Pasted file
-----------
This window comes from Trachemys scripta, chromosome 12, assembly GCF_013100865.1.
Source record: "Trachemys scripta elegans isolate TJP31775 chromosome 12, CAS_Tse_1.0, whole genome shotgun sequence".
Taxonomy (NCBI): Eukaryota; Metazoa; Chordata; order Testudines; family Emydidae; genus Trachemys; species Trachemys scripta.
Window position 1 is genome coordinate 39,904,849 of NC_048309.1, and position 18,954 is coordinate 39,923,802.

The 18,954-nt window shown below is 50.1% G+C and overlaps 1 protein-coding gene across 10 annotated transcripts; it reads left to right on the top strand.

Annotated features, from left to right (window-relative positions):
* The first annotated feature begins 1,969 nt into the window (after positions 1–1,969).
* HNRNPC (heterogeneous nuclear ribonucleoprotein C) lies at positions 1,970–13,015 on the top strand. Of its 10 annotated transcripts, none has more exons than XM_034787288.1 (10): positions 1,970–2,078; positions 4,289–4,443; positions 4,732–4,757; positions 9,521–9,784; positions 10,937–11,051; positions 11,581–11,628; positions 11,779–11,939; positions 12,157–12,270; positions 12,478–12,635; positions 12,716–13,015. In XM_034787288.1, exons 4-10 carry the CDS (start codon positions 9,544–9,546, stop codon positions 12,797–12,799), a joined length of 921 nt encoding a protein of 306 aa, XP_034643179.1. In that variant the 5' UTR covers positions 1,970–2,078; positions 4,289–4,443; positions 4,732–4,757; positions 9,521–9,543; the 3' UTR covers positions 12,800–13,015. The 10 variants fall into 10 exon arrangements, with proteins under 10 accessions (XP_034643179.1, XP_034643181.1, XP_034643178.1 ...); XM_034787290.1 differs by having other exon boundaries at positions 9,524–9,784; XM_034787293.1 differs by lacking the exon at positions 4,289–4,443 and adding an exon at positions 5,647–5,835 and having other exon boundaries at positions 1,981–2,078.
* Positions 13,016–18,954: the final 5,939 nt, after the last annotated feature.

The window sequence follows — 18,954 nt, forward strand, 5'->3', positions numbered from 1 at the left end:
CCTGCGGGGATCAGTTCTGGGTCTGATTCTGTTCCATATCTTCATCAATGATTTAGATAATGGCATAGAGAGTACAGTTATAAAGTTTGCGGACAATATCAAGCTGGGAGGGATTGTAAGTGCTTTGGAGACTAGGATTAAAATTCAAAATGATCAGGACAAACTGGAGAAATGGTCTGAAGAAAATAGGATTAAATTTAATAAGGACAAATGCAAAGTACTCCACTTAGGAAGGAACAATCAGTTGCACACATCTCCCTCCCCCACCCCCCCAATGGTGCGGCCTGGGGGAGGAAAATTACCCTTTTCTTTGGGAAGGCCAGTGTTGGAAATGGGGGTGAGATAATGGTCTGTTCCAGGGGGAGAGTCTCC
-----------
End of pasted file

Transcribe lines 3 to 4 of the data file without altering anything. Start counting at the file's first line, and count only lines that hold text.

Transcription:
Taxonomy (NCBI): Eukaryota; Metazoa; Chordata; order Testudines; family Emydidae; genus Trachemys; species Trachemys scripta.
Window position 1 is genome coordinate 39,904,849 of NC_048309.1, and position 18,954 is coordinate 39,923,802.